It has now been over a year since March 2020, when the World Health Organization determined that the growing spread of COVID-19 would be officially characterized as a global pandemic. The year that followed challenged humanity with a public health crisis on a scale that few could even imagine, with far-reaching social and economic impacts still being felt across the globe. And yet, this past year also brought out the best in many of us, with medical professionals diligently fighting the pandemic on the front lines and researchers collaborating to progress our global recovery. Owing to the relentless work of researchers making breakthroughs in vaccine research, it appears that the long road to recovery has finally begun.
As of this article's publishing in April 2021, the United States is currently administering over 2.4 million shots per day from its arsenal of three FDA-authorized vaccines developed by pharma giants Pfizer (in collaboration with German biotech company BioNTech), Moderna, and Johnson & Johnson. According to the CDC’s COVID Data Tracker, over 187 million doses have been administered since vaccine distribution began in the US on December 14th, with approximately 35.9% of the US population having received at least one dose. It is important to note that both Pfizer-BioNTech and Moderna’s offerings require two doses for full efficacy, while Johnson & Johnson’s functions as a single-dose vaccine. With mitigation and recovery efforts well underway, let's take a look back at the past year to see how the COVID-19 pandemic has impacted the world, and shaped what we now understand to be a “new normal”.
Flashback to March 2020
While the SARS-CoV-2 virus had already been in the US for some months undetected, confirmed cases began to jump at an exponential rate during March of last year. Still, relatively little was understood about the virus and the COVID-19 disease that it caused. Across the country, states began issuing stay-at-home orders and shut down all non-essential businesses, gatherings, and travel. In response to the spread of the virus, ABclonal began developing several recombinant SARS-CoV-2 antigens based on spike and N-protein targets. As a dedicated supplier of research reagents prior to the outbreak, our role at that point was clear: to continue delivering the highest quality COVID-related research products and to help advance the scientific community’s understanding of the disease. Researchers knew that, in order to properly fight COVID-19, it was necessary to first learn the virus and its pathogenesis. By the middle of March, we had begun activity assay testing on recombinant SARS-CoV-2 proteins, and started delivery of validated antigens to researchers by the end of the month.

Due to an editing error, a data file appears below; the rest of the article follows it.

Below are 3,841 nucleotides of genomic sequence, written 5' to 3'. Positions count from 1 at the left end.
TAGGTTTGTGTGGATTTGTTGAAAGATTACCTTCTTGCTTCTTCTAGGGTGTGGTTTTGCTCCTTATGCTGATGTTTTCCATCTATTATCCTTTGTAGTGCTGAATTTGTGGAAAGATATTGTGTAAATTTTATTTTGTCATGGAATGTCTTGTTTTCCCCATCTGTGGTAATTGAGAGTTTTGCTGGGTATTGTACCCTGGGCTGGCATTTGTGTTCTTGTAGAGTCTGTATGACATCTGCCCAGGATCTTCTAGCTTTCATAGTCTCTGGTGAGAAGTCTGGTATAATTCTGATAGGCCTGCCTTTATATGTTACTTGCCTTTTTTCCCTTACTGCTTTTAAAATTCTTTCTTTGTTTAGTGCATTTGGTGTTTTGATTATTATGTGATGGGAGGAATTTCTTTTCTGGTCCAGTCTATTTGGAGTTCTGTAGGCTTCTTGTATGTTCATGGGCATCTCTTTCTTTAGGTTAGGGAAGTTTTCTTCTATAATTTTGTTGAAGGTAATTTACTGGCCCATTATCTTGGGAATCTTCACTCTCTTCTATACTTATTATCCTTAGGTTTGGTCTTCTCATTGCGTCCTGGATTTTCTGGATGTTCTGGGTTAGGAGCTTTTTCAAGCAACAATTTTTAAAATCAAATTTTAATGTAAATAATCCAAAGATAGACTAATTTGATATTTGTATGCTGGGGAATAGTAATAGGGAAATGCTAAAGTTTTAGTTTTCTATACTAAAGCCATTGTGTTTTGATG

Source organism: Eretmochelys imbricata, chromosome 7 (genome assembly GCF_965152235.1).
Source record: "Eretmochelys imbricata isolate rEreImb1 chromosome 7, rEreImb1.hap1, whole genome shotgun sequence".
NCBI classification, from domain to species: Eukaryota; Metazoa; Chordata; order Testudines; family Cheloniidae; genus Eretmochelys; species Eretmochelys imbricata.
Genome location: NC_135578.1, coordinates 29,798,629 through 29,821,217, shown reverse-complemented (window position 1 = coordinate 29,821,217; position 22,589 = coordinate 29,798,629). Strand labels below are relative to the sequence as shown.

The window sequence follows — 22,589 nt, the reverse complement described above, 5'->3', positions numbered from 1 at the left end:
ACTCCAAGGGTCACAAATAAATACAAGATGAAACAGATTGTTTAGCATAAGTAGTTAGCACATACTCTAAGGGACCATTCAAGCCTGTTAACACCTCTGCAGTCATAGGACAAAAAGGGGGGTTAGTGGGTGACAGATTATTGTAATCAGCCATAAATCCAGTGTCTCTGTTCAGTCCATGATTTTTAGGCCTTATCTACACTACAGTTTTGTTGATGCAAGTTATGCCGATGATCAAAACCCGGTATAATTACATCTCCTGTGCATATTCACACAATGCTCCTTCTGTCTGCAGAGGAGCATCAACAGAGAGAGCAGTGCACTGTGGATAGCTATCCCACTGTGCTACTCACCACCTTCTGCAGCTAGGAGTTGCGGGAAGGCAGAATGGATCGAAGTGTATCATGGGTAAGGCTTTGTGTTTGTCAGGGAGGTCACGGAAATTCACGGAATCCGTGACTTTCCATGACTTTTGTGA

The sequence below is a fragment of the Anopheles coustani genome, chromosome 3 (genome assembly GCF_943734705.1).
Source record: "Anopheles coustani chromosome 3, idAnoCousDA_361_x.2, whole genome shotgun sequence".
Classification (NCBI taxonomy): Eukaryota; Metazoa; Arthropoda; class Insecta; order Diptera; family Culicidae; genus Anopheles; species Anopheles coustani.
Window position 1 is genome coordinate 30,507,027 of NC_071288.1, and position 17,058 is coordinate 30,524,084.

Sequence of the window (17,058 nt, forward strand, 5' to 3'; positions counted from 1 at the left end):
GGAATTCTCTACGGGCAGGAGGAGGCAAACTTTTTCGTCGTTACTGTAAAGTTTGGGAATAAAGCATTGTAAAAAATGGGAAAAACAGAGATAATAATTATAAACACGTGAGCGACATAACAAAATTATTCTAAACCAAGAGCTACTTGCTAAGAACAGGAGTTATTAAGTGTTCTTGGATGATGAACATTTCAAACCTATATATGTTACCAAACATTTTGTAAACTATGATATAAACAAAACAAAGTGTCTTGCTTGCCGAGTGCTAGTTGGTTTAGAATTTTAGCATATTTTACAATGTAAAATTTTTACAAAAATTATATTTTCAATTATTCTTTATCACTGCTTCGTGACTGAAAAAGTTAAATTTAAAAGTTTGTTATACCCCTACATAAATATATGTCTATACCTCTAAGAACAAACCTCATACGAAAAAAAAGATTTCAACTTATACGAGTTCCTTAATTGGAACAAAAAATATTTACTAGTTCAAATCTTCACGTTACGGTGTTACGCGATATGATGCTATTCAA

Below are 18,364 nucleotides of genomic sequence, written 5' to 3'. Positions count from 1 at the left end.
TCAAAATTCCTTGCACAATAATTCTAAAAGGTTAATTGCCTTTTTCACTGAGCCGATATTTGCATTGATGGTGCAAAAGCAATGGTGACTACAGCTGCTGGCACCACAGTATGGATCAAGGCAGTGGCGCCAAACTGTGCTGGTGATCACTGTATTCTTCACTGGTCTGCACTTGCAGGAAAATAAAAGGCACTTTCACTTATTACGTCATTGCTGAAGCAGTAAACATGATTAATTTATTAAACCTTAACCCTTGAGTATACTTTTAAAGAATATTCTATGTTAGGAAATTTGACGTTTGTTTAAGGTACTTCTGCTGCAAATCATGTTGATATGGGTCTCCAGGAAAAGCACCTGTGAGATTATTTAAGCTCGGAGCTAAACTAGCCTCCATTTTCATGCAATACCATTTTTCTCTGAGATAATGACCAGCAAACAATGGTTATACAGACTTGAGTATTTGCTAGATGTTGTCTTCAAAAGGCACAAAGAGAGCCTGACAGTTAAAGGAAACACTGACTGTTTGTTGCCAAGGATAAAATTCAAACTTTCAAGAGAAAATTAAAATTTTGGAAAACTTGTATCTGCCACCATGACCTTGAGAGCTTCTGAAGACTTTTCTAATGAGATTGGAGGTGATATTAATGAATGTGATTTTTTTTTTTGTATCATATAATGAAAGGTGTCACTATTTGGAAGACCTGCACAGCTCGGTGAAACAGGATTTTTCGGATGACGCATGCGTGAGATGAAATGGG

Our Contribution to Testing Efforts
As COVID-19 spread continued to spread, the need for testing and diagnostics grew. The average person had some access to antibody (serology) testing or diagnostics PCR testing (for more info about the difference between the two, click here). From March 2020 onward, the team at ABclonal committed themselves to supplying necessary reagents to researchers, government agencies, clinicians, and companies worldwide throughout the COVID-19 pandemic. In addition, we supplied a wide range of COVID-19 related reagents including recombinant antigens, antibodies, ELISAs, and more. As we continued through the summer months of the pandemic, ABclonal operated as normal while closely following local and federal guidelines to deliver researchers and clinicians the reagents they need in a timely, yet safe manner.